“Hachidan,” Daichi barked. “Get up. Go again.”
Ronin shook his head, sweat flying everywhere as he rolled to his knees. “I’m done in.”
“You are done in when I say you’re done in.”
Grabbing a towel, he mopped his face. “Let me rest and regroup.”
“That was not a request.”
He heard the sharp crack at the same time he felt the sting of Master Daichi’s belt connect with his quadriceps. He’d learned not to flinch over the years, but it’d been a long time since Sensei had employed his belt as a disciplinary measure.
When Ronin didn’t react, he knew another lash was coming. But he was prepared. He focused on hearing that whisper of fabric on fabric. He’d have less than a split second to counter the strike.
At the barely perceptible shush of Daichi’s sleeve brushing his pant leg, Ronin’s arm shot out. He wrapped the towel in his hand around the belt, stopping the strike from landing.
Ronin glanced up to meet Master Daichi’s surprised gaze. “Yes, Sensei, I pay attention. Even when you work me to exhaustion, mentally and physically, I’m learning from you.”
“And that is why you are his most respected student,” Yasuji said from behind them.
Master Daichi harrumphed. But he didn’t release his belt, nor did Ronin release the towel.
“Enough,” Yasuji said. He untwisted the towel from around the belt, holding both in one hand. “Brother. Take a break. Allow Master Black to do the same.”
Surprisingly, Daichi obeyed. He retreated in silence.
Yasuji pointed to a bottle of water on the low table. “For you.”
Ronin cracked the cap and drained the bottle in four swallows. “Thanks.”
After Ronin caught his balance and his breath, Yasuji said, “May I ask you a question?”
“What are you still doing here? When your lovely bride awaits you in Tokyo?”
“Finishing my required training. The final week is not to be filled with distractions, which is why my lovely bride isn’t here.”
“And what new things have you learned?”
Yasuji rarely questioned him like this and it caused Ronin to scroll back through the past five days’ training exercises. He hadn’t learned anything new; he’d just fine-tuned previous lessons. “I’m not sure I follow what you’re after, Master Yasuji.”
“My brother demanded you train with no distractions, which would lead me to believe he had new things to teach you. But you’ve not learned any deeper ties to meditation. You’ve not learned new offensive or defensive techniques. No new weapons have been introduced. So tell me again; why are you here?”
“Because Sensei demanded it,” he said by rote.
In that moment, the wooden recitation of that statement and the wrongness of his blind obedience collided. He finally understood why his teacher had issued the demand; only to see if Ronin would obey it.
His gaze zoomed to Yasuji. “You knew this additional training wasn’t necessary but just another one of his mindfucks?”
“I’m surprised you didn’t catch on before now.”
“So all of this—the endless drills and never-ending physical challenges were for Daichi’s amusement?”
“No. He is your sensei; he expects obedience from you above all else. But he’s also a man, Ronin. An old man.” He sighed. “As taxing as the challenges have been on you in the past year, the year has been just as bad on him.”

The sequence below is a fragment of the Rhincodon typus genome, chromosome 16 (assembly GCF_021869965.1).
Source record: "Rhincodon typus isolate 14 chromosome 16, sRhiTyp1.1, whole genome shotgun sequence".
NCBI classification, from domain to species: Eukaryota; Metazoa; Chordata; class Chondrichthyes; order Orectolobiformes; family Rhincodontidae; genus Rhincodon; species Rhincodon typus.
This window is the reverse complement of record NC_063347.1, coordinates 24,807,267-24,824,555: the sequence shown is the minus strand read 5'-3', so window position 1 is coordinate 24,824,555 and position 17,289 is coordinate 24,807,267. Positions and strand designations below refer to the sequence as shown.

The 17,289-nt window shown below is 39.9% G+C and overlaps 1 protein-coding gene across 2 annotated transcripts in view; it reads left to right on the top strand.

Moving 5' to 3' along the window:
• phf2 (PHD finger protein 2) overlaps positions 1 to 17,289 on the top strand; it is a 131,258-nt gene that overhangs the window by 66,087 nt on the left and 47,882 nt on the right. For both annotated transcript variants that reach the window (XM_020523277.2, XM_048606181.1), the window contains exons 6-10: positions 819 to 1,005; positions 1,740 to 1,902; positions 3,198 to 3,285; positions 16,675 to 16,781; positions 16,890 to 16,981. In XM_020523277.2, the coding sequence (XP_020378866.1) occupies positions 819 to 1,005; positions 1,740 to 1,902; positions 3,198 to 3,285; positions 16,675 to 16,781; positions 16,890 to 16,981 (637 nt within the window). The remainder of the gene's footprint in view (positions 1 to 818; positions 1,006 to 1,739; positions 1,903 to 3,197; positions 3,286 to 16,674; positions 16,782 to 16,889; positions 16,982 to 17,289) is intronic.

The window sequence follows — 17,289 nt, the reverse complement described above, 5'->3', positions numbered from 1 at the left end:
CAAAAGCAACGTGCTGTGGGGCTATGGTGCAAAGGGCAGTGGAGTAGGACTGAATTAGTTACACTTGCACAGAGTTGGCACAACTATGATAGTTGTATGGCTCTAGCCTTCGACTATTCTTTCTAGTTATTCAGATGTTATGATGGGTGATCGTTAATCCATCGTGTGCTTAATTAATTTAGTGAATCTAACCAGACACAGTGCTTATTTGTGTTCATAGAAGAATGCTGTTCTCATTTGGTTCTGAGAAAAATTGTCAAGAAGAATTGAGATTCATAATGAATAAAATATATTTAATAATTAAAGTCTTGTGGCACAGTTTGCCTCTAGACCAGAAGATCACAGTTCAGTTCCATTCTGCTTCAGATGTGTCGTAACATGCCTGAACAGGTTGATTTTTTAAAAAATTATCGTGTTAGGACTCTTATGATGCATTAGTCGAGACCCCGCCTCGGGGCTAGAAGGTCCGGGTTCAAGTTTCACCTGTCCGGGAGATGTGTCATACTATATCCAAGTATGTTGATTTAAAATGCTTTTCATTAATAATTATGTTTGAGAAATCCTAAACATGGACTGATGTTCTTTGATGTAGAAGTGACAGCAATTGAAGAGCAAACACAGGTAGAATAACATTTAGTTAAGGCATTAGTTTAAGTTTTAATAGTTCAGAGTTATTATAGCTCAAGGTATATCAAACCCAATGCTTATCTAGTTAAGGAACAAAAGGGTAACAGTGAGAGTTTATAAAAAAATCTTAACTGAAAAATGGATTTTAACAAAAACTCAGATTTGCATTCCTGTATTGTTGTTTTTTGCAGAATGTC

I doubt it.
“Even after your recovery from injury you will continue to be in your prime for the next twenty-plus years. There’s no longer anything more you can learn from him. He knows this. Part of him has feared reaching this point.”
A hard knot formed in his belly. “Since when has he known this?”
“Since you arrived. You had to suspect this was your last training session with him.” Yasuji’s eyes searched Ronin’s. “My brother will always be revered as the man who taught traditional Japanese jujitsu in its purest form. But the time has come for him to rest on his laurels and for you to move on.”
Stunned, Ronin didn’t know what to say.
“You, Ronin-san, are his proudest accomplishment. You’ve surpassed all the goals and expectations he had for you. He saw so much of himself in you. A loner who defied family expectations. A man who rose above mediocrity by sheer will and hard work. A pupil intent on mastering two different disciplines and succeeding. A true Master who defines himself as a teacher above all else.” Yasuji paused. “While you will continue to be a great teacher and a leader for years to come, that one-dimensional description doesn’t fit you anymore. You are also a husband.”
“So because I married Amery he feels I’m somehow . . . lesser?” Ronin said through clenched teeth.
“No man can understand the power of finding the woman who completes him unless he experiences it himself. I have. You have. Daichi has not. His first love is martial arts. He never needed a woman because he felt complete with his first and only love. And because he’s trained you from a young age, he saw a kindred spirit within you.”
Ronin slumped against the outer wall of the spider climb. “The last thing I’ll ever regret is having a life with Amery. And not to be harsh, but I don’t care if he’s disappointed in me for that.”